What if Genesis predates ANE civilisations?


(Reggie O'Donoghue) #1

What if Genesis 1 was originally written by Adam, before the Egyptians and Babylonians and Sumerians? What if the cosmic temple imagery doesn’t exist, and Ancient Civilisations just got their temple layout from Genesis (effectively the opposite of what Genesis asks for). I’ve seen some creationists argue this before. And I will concede that it is an issue with what Walton argues for. How can we deal with this?

I don’t see this as an issue for Evolution, it’s more of an issue for the rich theology that comes from the universe being a cosmic temple.


(Jay Johnson) #2

Genesis written by Adam before the Sumerians even invented writing? I think that’s a theory we can dismiss out of hand.


(Reggie O'Donoghue) #3

Why hadn’t I thought of that!

Fine, revealed to Adam and passed down orally


(Jay Johnson) #4

Oral transmission is the common view for most evangelical Christians. How else does one explain the genealogies and stories of Adam, Cain, Seth, etc., if they are presumed to be accurate representations of historical events? The difficulty there is how far back can we place Adam before the possibility of oral transmission becomes too far-fetched. Could the stories have been passed down for a thousand years, or two thousand, or four thousand, or forty?

Between genetics and the problem of oral transmission, it is obvious why many people who insist on a literal man named Adam feel compelled to place him somewhere in recent history.


(Phil) #5

While I have really not thought through it very well, my understanding is that just as God has a sustaining hand in maintaining the written text of the Bible to say what he wants it to say to us despite translation, transciption, editing, aggregating, and canonization, he also had a hand in the evolving oral traditions to maintain the desired message despite the changes in transmission of information that happens in oral communication as cultures and languages evolve, and human memory falters.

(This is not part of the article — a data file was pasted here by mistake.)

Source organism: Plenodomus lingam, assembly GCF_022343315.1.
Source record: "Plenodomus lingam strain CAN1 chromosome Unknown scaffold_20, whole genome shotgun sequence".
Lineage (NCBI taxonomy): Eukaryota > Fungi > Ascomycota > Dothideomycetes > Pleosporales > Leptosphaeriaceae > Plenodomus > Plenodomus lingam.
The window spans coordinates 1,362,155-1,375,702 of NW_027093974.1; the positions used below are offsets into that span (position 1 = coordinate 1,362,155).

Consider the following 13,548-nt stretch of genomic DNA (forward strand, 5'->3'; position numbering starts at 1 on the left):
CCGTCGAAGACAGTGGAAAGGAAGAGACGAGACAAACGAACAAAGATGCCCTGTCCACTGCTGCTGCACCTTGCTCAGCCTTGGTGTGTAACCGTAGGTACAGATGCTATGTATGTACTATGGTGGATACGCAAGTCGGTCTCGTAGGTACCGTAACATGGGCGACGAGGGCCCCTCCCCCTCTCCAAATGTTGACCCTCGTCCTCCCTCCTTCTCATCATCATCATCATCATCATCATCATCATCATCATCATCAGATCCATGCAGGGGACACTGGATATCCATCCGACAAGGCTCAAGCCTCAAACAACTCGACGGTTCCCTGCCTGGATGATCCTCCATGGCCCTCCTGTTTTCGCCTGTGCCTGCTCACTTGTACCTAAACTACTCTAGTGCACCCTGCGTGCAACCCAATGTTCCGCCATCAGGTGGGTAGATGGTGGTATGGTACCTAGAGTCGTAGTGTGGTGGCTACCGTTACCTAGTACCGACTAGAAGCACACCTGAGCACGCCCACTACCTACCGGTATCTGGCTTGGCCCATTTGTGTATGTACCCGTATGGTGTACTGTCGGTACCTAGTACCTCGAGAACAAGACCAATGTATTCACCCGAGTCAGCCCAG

In other words, I feel the Bible evolved also under the sustaining and guiding hand of God.


(Phil) #6

One question that leads to, is whether that means it continues to evolve today? Are the gender inclusive translations just a step in that evolution to keep it relevant to changing society?


(Matthew Pevarnik) #7

Do you know what evidence that anyone has for this? This is how I imagine most conversations going.

Person 1: I believe Genesis and the flood story predate all writing and flood tablets. Those are just satanic copies of the original Genesis one.
Person 2: well, the earliest copies of these stories (like the flood) predate any copies of the Genesis one by over a thousand years.
Person 1: So what? The Bible is inerrant (secretly also implying their interpretation is equivalent to the scripture itself).


(Reggie O'Donoghue) #8

This may seem like a silly question but how do we know this?


(Reggie O'Donoghue) #9

I nonetheless think there is a chicken and the egg problem with Waltons ideas.


(Matthew Pevarnik) #10

Here’s one basic article on a flood tablet:

What is our earliest record of Genesis? This Wikipedia summary seems to give maybe a 500-600 BCE to a partial fragment:

This are just some loose ideas but I think some steps in the direction I am thinking of.